I will look to see if I have a fairing subframe; your's might be bent. I am quite sure I don't have any handlebars, though I have one mirror. I'd have to look to see which side it is.
 

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Wow.
It appears to have sheared the RH footrest bracket bolts off.

After many of my off-road & dual-sport bike 'crash' incidents, the first words out of my mouth usually were, "Hows my Bike?".
And I usually dusted myself off and at least rode the dirt bike back to the truck or the dual-sport bike all the way home.

I count myself lucky, that I have spent more medical money on snow sports injuries than motorcycle injuries over the past 50 years of riding.
 

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Discussion Starter #68
Tom,
Keep a box and what you want for it all. Not worried about the color, might paint it just for fun anyway. The good news a while back I picked up some random leftovers from a local guy for a song. Have 2 mint mirrors and a whole set of 4 mint turn signals. The bars I’ll probably pick up some aftermarket. The caribou racks on the back are all attached and are pretty deformed. They were lightly framed square tubing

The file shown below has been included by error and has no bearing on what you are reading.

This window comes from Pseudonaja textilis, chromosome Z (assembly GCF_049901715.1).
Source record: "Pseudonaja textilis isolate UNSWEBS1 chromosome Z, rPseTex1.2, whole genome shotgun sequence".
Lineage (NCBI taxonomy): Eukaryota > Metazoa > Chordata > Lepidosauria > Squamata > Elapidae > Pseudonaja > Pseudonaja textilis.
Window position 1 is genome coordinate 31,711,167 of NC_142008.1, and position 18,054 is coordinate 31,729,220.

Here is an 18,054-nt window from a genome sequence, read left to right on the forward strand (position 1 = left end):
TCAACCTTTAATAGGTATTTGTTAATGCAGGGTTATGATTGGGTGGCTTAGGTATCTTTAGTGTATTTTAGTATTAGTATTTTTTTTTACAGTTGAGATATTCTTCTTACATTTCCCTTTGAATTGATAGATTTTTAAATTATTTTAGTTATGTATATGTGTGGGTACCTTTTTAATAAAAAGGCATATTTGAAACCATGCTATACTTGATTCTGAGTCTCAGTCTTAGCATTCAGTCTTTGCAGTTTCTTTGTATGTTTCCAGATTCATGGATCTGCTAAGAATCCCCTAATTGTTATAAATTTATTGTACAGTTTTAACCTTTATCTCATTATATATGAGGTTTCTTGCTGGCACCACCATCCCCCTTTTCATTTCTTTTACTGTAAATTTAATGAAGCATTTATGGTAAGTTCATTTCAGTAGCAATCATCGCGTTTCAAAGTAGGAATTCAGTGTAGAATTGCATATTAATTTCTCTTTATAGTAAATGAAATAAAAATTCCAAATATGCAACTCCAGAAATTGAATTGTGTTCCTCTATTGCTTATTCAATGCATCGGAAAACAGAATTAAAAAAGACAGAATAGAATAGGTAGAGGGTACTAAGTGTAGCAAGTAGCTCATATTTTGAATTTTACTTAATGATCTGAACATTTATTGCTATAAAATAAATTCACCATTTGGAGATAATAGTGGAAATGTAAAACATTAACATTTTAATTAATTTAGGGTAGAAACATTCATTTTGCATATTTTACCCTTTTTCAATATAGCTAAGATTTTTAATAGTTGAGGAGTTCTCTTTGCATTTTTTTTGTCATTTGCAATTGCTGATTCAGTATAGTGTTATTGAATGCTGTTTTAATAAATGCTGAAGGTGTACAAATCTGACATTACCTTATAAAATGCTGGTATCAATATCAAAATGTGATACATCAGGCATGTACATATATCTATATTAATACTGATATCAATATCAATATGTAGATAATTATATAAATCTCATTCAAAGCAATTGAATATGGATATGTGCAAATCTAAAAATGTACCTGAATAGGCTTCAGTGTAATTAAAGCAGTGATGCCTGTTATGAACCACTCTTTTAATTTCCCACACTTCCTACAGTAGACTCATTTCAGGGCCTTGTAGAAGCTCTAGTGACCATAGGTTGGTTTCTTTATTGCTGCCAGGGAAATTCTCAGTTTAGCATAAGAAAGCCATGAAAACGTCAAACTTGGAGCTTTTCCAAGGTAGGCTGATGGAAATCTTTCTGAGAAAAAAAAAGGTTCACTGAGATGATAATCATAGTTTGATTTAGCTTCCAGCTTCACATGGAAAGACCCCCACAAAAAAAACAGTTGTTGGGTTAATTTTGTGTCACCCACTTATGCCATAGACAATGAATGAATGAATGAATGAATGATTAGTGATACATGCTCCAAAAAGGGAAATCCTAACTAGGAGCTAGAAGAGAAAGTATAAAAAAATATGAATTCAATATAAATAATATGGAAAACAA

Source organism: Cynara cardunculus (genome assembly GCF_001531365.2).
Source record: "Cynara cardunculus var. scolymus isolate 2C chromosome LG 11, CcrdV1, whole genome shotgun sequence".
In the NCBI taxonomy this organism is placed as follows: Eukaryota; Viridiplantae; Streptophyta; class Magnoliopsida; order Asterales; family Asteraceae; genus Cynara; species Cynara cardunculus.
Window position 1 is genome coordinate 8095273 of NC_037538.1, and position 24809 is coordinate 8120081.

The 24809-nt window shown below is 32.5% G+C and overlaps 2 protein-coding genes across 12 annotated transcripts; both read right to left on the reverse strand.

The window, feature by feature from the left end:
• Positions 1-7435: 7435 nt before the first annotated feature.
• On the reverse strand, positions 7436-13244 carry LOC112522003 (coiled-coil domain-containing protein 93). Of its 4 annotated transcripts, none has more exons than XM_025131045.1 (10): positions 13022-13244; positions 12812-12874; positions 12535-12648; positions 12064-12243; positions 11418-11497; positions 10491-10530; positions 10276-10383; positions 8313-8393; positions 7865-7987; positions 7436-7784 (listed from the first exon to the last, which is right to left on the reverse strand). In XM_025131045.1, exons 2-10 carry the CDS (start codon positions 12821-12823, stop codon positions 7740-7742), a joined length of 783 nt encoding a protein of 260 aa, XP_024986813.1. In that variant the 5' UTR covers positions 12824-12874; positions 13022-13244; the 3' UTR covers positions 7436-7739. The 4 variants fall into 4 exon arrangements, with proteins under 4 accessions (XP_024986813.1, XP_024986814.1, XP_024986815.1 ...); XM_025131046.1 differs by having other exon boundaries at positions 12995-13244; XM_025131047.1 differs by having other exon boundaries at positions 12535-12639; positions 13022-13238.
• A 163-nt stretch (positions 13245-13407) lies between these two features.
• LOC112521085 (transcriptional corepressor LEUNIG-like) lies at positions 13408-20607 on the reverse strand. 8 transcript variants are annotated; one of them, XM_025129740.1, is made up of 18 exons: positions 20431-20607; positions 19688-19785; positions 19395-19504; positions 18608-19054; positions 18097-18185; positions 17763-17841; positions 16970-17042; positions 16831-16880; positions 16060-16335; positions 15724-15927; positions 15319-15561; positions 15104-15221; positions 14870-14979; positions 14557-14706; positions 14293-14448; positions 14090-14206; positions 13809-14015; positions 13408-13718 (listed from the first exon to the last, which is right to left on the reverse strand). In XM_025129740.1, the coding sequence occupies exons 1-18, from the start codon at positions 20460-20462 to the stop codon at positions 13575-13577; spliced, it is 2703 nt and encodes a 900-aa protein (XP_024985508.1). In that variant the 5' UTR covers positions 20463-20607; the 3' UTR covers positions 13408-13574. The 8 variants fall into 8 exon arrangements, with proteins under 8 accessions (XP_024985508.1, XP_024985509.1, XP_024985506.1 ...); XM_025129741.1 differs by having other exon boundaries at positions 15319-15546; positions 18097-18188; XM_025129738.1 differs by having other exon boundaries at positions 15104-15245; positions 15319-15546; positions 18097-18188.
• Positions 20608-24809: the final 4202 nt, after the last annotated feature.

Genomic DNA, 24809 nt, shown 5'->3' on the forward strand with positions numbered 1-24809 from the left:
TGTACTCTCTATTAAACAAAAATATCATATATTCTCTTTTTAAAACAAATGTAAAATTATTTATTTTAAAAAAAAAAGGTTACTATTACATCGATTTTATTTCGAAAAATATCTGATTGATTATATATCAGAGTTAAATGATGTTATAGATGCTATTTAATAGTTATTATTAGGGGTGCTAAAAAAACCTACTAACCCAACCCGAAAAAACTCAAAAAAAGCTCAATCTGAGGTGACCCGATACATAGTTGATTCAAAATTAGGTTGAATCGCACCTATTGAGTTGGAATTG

I hope they failed and the subframe isn’t bent. Not a huge deal if it is. When able I’ll get it on the Jack and really go over it all. Forks out and looked at, etc. The headlight/fairing mount is tweaked. If not too bad I’ll try to tweak it back. Doesn’t look too bad so far.

Paul:
Yeh, that foot peg probably won’t be a fun fix and I’m not a welder. And that had jns lowering brackets with 12.9 bolts in it. It didn’t go easy. Will deal as needed I guess.

And thank guys for all the help.While it will be a while before I can work on it, it does me good to think about better things to come. And I’m really looking forward to it!
 

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PT-13Pilot: sorry to hear of your injuries. The bike actually doesn’t look that bad, but I didn’t see how the pelican cases fared.

Let me turn this thread back to the title. My 2013 with 27Kmi is burning a lot of oil (1qt/120 miles at highway speeds) as I mentioned in another post. I plan to do a 685 or other piston displacement upgrade over the winter in the meantime I want to do the oil control mods to see if that reduces the consumption to a lesser environmental catastrophe.

I am thinking of doing the oil filter mod first, rather than banjo bolts, and then measuring consumption. I read Paul’s experiments with oil pressure and Tom’s discussion on his Souperdoo site.